Charles Messier discovered M84 during one of his regular night sky patrols on March 18, 1781. He also discovered and catalogued another eight objects on the same day including M86, another giant lenticular or elliptical galaxy that's positioned just east of M84. The apparent size of M84 is 6.5 x 5.6 arc minutes and it's about 60 Million light years distant. This corresponds to a spatial diameter of 110,000 light-years.
M84 lies at the heart of the Virgo Cluster, close to the Virgo-Coma Berenices constellation border. It can be found by imagining a line connecting Denebola (β Leo - mag. +2.1) to Vindemiatrix (ε Vir - mag. +2.8). At the centre point of this line is M84 with M86 positioned 17 arc minutes east of M84.
The Virgo cluster galaxies are best seen during the months of March, April and May.
The Perseids one of the finest annual meteor showers peaks this year on the night of August 12th/13th. On this date up to 100 meteors per hour can be seen under perfect conditions. Unfortunately this year's spectacle will be greatly affected by the full Moon, which occurs on the same day. However, all is not lost since many Perseids can still be seen in the days leading up to the maximum, when the Moon won't interfere as much.
Discovery and Parent Body
The Perseids meteor shower is associated with comet 109P/Swift–Tuttle or as it's more often known comet Swift-Tuttle; a Halley-type object with an orbital period of 133 years. The Perseid cloud consists of particles ejected by the comet and stretches along the comet's orbit. It's believed that most of today's dust in the cloud is about 1000 years old, although some parts may be considerably younger. When the Earth passes through a replenished area the meteor rate is increased compared to the older part of the stream. Recent analysis by NASA has rated the Perseids as the best meteor shower when it comes to fireballs. The shower is also extremely reliable and rarely fails to deliver. Of all other annual showers only the December Geminids is comparable.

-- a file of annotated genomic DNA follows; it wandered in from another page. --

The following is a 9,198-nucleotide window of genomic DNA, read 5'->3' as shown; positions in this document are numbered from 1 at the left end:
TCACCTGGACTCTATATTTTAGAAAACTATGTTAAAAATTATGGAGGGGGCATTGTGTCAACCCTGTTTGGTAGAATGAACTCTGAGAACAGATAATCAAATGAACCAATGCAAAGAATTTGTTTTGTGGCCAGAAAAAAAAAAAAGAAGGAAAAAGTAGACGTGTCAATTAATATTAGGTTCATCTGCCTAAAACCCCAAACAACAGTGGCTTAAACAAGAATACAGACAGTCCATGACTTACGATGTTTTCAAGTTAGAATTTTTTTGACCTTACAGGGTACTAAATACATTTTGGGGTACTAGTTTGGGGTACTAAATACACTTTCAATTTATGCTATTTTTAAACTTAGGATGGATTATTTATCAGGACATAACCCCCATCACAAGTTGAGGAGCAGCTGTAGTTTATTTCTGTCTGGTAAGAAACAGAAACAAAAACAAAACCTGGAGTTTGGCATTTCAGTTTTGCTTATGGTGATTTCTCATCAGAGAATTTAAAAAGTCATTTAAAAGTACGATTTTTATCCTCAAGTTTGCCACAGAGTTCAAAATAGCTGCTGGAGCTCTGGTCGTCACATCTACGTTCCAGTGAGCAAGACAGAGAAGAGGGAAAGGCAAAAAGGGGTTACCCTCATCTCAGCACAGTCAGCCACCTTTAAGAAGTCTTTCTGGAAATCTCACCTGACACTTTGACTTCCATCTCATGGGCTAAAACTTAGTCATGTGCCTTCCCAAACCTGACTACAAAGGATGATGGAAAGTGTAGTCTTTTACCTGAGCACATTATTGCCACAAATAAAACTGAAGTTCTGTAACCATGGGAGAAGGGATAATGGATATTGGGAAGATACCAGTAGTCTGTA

The Perseids were first recorded by Chinese observers in 36 AD with comet Swift-Tuttle independently discovered by Lewis Swift on July 16, 1862 and by Horace Parnell Tuttle on July 19, 1862. Computations of the orbit of the Perseids between 1864 and 1866 by Italian astronomer G. V. Schiaparelli revealed a very strong resemblance to the recently discovered comet and this was the first time a meteor shower had been positively identified with a comet. The years either side of perihelion, usually exhibit higher rates of Persieds meteors, as was the case during the last perihelion in 1992. Swift-Tuttle on this occasion was visible from Earth with binoculars.
This meteor shower gets the name "Perseids" because it's radiant is located in the constellation Perseus. The radiant, the point in the sky where the meteors appear to originate from is positioned at right ascension (RA) 02hr 27m and declination (DEC) +58 degrees. This is close to the border with Cassiopeia and its well-known "W" shape asterism.
The meteors are visible from about July 17th to August 24th with rates starting low, gradually building up to the peak date, before falling off again afterwards. The shower is best seen from the northern hemisphere where the radiant appears high towards the northeastern part of the sky.
For those located in the southern hemisphere, the Perseid radiant is either very low down or even never climbs above the horizon. This considerably reduces the number of meteors likely to be seen, although it's possible to see a few meteors per hour coming up from the northern horizon.
M16 or the "Eagle Nebula" is a young open cluster of stars embedded within an extremely large cloud of interstellar gas and dust in the constellation of Serpens (Cauda). It's located 7,000 light years from Earth in the next inner spiral arm of the Milky Way. The emission part of the nebula - or H II region - is catalogued as IC 4703 and is an active star-forming region that's already created a significant cluster of young stars. The cluster itself lies at the heart of the Eagle Nebula and is known as NGC 6611. M16 was discovered by Philippe Loys de Chéseaux in 1745-6, but Charles Messier was the first to record the associated nebulosity on June 3, 1764.
The constellation of Serpens is faint but unique since its split into two separate sections. One half lies to the west of Ophiuchus and is named Serpens Caput and the other half, Serpens Cauda, lies on the eastern side of Ophiuchus. At the very southern tip of Serpens Cauda, close to the Scutum and Sagittarius border is M16. It can be found 2.5 degrees west of γ Sct (mag. +4.7) and a few degrees north of the Omega Nebula (M17), M18 and the Sagittarius Star Cloud (M24). This beautifully rich area of the sky is a delight to scan with binoculars.
The Eagle Nebula was immortalised in 1995 when imaged several times by the Hubble Space Telescope. The resulting iconic photograph - titled the "Pillars of Creation" - showed three magnificent columns of interstellar gas and dust displayed in sensational detail.